Saturday, December 29, 2012

Saintly Saturday: St. Marcellus the Abbot

Today is the feast of St. Marcellus the Abbot. Born in Syria, he was brought up in a rich family that provided for an excellent education. This led him to seek the monastic life. Around A.D. 460 he succeeded St. Alexander as the abbot of the Monastery of the Unsleeping Ones in the city of Constantinople. It was so called because St. Alexander had created a prayer rule where the monks took St. Paul’s exhortation to pray without ceasing (1 Thess 5:17) literally. They worked in shifts and when services were not being held, the Psaltery was chanted so that prayer never ceased while the monastery operated.

In terms of inspiration for an RPG, need I say it again?

The Monastery of the Unsleeping Ones

If that does not inspire a desire to go and try your hand at a megadungeon, I don’t know what will. For those of you who are uncomfortable with using a name of an actual monastery that produced saints, know that history has not only seen invaders close down the monastery, but there are plenty of examples throughout history of various governments aggressively destroying monasteries (King Henry VIII, for example).

When it comes to conflicts between church and state, monasteries have historically been hot beds of opposition. It is therefore a natural inclination of the tyrant to wipeout this opposition.

Thus, the back story of the monastery need only answer two questions and still pay homage to the original:

  1. In a world of monsters and sin personified, what were the monks protecting the world from with their constant prayer? Is there a gate kept closed by the monks? Is some cthuloid horror bound somewhere beneath? What other monsters were kept dormant? Were the monks the equivalent of a Sussuruss that kept an army of undead asleep (and therefore add another meaning to the name Unsleeping Ones)?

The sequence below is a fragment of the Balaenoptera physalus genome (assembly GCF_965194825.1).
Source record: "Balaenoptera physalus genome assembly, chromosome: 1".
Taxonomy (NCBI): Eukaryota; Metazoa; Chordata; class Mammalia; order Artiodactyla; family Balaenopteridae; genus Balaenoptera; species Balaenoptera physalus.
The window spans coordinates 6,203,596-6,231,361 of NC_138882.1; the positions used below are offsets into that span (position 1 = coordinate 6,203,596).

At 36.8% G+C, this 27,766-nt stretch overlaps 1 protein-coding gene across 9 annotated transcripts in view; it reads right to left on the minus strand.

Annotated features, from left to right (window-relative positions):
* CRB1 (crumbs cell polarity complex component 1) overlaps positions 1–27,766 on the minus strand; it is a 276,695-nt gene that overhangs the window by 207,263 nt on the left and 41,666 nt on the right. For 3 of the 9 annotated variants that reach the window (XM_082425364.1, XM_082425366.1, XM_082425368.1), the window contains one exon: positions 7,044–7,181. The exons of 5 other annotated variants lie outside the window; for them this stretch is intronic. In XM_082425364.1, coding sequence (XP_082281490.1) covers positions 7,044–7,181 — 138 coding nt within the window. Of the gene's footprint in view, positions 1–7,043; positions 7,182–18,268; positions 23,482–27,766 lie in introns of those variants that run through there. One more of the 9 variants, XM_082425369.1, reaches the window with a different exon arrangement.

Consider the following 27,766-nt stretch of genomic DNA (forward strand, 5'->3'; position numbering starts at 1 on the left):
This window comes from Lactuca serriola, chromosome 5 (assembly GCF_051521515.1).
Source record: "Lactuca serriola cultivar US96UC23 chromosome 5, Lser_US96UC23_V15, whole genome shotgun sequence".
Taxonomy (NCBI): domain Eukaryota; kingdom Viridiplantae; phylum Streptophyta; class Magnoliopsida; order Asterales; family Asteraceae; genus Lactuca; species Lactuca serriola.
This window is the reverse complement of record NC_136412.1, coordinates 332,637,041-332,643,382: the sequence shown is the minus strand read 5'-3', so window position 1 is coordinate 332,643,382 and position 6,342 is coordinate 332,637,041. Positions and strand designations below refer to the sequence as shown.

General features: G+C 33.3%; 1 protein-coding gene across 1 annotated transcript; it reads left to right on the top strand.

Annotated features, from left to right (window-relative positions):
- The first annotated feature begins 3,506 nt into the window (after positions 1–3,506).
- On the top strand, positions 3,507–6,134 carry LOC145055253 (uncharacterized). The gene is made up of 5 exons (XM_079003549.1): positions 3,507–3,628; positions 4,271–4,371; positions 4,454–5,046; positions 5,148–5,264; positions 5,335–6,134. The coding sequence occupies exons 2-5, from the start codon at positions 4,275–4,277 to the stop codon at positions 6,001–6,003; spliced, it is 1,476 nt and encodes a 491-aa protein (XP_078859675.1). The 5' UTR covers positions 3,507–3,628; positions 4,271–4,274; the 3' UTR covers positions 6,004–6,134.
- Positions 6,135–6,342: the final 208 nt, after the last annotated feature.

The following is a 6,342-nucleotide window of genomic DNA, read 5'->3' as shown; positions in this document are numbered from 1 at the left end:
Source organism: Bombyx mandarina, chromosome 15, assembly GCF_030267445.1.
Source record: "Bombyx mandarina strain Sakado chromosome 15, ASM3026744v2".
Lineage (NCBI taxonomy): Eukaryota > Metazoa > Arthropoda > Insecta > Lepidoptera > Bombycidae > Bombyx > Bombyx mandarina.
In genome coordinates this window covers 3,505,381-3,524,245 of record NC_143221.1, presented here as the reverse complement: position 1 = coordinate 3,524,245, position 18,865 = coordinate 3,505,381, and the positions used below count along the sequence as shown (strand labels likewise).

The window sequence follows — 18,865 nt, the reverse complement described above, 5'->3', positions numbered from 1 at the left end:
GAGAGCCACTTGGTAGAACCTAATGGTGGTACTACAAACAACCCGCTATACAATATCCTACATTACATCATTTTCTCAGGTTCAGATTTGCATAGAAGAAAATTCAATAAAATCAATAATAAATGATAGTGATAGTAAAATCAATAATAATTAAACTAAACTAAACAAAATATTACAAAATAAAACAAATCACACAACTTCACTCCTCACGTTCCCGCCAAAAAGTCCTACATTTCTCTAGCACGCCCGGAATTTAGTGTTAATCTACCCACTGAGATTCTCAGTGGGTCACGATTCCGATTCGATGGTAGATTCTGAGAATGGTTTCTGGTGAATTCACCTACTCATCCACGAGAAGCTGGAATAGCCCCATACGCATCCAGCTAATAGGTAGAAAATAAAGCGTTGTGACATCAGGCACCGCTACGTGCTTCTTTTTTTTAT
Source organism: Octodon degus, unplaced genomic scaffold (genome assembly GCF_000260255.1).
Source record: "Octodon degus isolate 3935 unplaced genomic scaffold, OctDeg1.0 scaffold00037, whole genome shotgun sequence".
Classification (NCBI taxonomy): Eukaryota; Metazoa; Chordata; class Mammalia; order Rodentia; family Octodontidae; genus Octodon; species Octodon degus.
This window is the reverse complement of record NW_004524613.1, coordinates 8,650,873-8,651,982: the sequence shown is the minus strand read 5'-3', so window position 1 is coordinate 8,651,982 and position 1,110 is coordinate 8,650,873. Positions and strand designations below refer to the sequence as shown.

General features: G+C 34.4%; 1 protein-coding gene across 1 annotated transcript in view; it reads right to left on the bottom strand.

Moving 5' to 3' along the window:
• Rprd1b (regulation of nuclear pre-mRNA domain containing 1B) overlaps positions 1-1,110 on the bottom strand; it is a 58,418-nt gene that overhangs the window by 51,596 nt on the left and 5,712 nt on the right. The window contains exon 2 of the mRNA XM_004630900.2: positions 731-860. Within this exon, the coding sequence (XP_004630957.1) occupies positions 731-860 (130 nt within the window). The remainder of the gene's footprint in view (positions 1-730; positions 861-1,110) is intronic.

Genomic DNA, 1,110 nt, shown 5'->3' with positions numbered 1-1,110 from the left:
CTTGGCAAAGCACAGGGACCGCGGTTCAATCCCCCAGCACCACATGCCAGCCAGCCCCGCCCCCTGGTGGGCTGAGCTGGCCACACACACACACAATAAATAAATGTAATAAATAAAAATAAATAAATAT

2. What prompted the closure of the monastery? Did a king come into conflict with the monks over doctrine? Was there an invading army that had no idea what lay within? Did some evil specifically seek out what the monks were guarding against?

Answer these, and all one needs is a good map and a willing group of adventurers...


  1. See? This is why I said Saintly Saturday is a great feature: inspiration. Before I'd gotten halfway through the opening, I was wondering if their constant prayers were keeping something horrible imprisoned? The possibilities are legion.

  2. I've been reading your blog for some time and was wondering if you could help me with a project I'm working on. I'm doing doctoral work in semiotics and am having difficulty finding a seminar I could take on icons in Orthodoxy. Would you know where I could find one? Thanks.

  3. Yeah, same here. That was a really creepy Saintly Saturday!

  4. There's also a second tack to take with this: an area deep within the lower levels that has been kept purified by the unceasing vigilance of its guardian monks, providing a safe haven for adventurers to rest in perform missions and services for during deeper explorations.

    Perhaps an untimely and pernicious disease has stricken too many of the monks silent and the areas they use to supply themselves with food have been overrun, necessitating the pcs to run foodstuffs to the monks and/or help with reclaiming the lost areas.